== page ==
The experience of our partners was essential in our project!

Project NoRo – "Norwegian - Romanian partnership for progress in rare diseases" has offered RPWA the opportunity to develop the services that we created through the Center for Information on Rare Genetic Diseases that we established in 2005. The eUniversity is developed as a service in the actual center for information and the Pilot Reference Center is a separate building created during the project implementation.

The construction of the center

That was another story with lots of challenges and efforts. First, we received the land through a partnership agreement from the Catholic Church ʺSt. Familyʺ Zalau. Then it was given back to the Local Council, who decided to give it to the RPWA (in accordance with the will of the church) to renovate and build the center for rare diseases, initially for 1 year, than 3 and finally for 10 years.

Through this project we built TRUST and UNDERSTANDING…We started with delays in the construction work due to the procurement methods and contestations, than we had floods, landslides, supplementary work for reinforcement of the land and many others... but, we overcome all these and succeeded in the end. Mainly because all the people involved constructor, architect, authorities, staff and volunteers, all of them transformed this project in their main goal and all wanting this project to be an example... I would say that our belief became their belief, and this is fantastic. This project is important for rare diseases patients as it is valuing the everyday experience of patients and families. One of our main purposes is to implement training activities for the entire family and for the professionals involved in diagnosis and management of the rare diseases. Also, it will offer an important support to all the patients, not only to those who have an effective treatment but also for those who have no treatment for the moment (through therapies, training, counseling and support group activities).Through this project we did not build only a ʺcenterʺ for rare diseases, but we built real partnership and trust among all the partners involved. The involvement of Frambu and PWA Norway is a model for the Romanian partners and this cooperation has influenced the support of the national authorities, too.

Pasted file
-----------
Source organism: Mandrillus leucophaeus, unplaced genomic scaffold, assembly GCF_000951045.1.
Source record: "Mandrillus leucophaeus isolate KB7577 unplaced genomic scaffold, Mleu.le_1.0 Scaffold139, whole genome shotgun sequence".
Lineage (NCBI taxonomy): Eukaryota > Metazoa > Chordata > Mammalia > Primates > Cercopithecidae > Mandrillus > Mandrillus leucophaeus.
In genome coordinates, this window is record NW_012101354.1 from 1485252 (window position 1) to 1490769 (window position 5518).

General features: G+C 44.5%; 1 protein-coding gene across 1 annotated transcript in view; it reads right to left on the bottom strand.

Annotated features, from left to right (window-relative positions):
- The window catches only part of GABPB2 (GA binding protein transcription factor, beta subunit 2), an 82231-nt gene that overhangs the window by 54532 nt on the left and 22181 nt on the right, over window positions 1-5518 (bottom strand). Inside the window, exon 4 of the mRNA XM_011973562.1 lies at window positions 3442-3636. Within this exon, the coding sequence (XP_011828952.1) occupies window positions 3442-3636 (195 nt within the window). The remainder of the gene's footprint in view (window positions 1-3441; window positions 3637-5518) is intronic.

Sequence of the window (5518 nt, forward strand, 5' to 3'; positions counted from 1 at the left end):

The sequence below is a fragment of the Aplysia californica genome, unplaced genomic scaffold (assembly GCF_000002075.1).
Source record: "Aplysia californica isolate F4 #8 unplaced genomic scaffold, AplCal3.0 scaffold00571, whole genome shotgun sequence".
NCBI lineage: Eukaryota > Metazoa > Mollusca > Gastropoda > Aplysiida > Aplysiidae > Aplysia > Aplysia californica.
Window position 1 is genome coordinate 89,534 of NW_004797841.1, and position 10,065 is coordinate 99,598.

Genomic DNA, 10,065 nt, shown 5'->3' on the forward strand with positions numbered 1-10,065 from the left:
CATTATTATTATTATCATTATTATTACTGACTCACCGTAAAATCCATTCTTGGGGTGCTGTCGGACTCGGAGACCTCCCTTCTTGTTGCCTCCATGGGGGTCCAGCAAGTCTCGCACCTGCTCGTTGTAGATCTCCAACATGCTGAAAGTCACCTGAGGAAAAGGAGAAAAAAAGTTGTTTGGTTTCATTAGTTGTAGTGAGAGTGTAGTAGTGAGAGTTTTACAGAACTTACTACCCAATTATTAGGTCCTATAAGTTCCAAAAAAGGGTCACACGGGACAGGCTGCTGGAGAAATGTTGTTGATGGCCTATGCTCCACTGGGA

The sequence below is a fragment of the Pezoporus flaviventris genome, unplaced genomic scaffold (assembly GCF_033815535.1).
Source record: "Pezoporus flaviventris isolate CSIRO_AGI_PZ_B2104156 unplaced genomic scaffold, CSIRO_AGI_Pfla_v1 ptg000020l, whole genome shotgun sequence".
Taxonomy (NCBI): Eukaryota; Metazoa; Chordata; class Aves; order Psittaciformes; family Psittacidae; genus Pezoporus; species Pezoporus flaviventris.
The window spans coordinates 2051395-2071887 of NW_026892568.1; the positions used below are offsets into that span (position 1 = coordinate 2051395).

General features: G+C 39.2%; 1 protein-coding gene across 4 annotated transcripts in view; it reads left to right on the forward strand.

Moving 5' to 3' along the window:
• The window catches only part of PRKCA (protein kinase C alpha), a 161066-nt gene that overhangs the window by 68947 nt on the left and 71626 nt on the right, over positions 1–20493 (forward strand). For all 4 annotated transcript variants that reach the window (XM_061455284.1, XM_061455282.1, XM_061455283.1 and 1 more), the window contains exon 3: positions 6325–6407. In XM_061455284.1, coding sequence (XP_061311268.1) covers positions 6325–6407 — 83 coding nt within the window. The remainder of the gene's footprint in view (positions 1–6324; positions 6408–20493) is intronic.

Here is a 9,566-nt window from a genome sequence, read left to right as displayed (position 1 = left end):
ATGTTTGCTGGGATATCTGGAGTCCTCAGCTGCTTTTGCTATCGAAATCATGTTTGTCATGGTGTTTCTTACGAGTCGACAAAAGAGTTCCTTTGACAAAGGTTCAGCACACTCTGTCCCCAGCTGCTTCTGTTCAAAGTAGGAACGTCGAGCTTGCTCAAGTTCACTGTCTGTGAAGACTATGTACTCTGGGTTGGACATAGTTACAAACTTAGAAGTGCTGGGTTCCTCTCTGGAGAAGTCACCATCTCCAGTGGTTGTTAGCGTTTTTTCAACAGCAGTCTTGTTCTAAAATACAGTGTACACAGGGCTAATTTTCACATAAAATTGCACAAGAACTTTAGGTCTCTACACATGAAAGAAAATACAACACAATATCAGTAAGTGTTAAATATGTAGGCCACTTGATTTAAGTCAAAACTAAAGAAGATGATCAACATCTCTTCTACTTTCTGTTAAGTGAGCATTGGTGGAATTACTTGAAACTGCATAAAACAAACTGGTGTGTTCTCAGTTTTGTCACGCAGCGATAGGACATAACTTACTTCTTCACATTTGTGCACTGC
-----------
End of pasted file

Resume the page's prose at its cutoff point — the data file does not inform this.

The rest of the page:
ʺIf you fight for your dream, one day, the dream will fight for you, too….ʺ

Dorica Dan, president of RPWA